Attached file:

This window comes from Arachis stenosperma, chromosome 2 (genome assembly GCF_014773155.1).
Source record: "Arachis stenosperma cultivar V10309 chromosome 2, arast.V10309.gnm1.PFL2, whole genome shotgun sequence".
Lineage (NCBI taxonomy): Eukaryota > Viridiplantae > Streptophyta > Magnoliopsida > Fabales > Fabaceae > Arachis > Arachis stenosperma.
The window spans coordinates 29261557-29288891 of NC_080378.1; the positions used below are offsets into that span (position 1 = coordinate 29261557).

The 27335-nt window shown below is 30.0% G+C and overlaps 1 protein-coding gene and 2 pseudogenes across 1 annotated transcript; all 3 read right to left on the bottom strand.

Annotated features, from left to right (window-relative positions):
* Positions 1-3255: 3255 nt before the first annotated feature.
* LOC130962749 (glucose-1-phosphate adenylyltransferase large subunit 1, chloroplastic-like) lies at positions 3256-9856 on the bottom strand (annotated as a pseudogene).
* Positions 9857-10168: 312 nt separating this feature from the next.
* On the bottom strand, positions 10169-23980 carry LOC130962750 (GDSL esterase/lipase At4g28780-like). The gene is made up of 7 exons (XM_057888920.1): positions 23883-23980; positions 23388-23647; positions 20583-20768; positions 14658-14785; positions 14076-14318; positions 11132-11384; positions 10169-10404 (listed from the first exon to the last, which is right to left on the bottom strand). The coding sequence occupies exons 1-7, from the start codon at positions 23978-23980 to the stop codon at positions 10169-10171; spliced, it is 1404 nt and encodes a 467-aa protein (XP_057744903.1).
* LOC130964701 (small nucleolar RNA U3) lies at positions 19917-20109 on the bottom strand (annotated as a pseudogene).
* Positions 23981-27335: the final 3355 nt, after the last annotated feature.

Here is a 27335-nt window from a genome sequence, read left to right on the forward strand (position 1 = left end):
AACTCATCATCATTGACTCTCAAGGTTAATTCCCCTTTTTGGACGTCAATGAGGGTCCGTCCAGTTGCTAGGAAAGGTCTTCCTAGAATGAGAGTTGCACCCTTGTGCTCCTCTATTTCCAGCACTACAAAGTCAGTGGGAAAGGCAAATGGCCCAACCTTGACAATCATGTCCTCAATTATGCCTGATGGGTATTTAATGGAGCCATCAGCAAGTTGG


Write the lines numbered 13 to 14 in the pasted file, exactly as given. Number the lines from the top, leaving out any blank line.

Here is a 27335-nt window from a genome sequence, read left to right on the forward strand (position 1 = left end):
AACTCATCATCATTGACTCTCAAGGTTAATTCCCCTTTTTGGACGTCAATGAGGGTCCGTCCAGTTGCTAGGAAAGGTCTTCCTAGAATGAGAGTTGCACCCTTGTGCTCCTCTATTTCCAGCACTACAAAGTCAGTGGGAAAGGCAAATGGCCCAACCTTGACAATCATGTCCTCAATTATGCCTGATGGGTATTTAATGGAGCCATCAGCAAGTTGG